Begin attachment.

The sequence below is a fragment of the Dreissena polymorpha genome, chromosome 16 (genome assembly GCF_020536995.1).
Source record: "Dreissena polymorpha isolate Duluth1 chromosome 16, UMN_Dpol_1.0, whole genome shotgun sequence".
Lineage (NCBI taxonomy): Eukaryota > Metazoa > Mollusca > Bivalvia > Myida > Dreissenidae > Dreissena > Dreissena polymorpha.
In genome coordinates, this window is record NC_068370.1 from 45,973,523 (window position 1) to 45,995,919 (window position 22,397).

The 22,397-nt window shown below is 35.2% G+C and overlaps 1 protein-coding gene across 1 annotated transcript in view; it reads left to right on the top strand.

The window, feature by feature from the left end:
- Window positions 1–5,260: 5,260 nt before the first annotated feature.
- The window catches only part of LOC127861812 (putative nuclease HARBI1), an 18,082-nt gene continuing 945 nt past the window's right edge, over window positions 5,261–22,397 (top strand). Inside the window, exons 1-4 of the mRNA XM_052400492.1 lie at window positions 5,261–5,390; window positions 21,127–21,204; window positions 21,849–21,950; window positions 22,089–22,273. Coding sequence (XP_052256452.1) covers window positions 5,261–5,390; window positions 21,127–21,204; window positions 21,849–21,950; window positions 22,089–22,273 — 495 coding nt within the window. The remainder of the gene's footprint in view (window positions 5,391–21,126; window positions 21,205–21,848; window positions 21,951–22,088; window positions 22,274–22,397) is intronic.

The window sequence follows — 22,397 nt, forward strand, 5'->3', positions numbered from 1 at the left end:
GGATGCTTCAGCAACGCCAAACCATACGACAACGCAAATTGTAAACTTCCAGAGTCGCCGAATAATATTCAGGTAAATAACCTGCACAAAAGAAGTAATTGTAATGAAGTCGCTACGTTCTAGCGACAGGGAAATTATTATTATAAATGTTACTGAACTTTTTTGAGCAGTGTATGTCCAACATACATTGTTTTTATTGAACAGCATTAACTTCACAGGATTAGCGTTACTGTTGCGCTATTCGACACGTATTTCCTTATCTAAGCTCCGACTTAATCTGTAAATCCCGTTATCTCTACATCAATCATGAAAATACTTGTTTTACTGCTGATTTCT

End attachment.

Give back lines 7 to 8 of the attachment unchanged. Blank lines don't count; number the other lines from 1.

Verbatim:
- Window positions 1–5,260: 5,260 nt before the first annotated feature.
- The window catches only part of LOC127861812 (putative nuclease HARBI1), an 18,082-nt gene continuing 945 nt past the window's right edge, over window positions 5,261–22,397 (top strand). Inside the window, exons 1-4 of the mRNA XM_052400492.1 lie at window positions 5,261–5,390; window positions 21,127–21,204; window positions 21,849–21,950; window positions 22,089–22,273. Coding sequence (XP_052256452.1) covers window positions 5,261–5,390; window positions 21,127–21,204; window positions 21,849–21,950; window positions 22,089–22,273 — 495 coding nt within the window. The remainder of the gene's footprint in view (window positions 5,391–21,126; window positions 21,205–21,848; window positions 21,951–22,088; window positions 22,274–22,397) is intronic.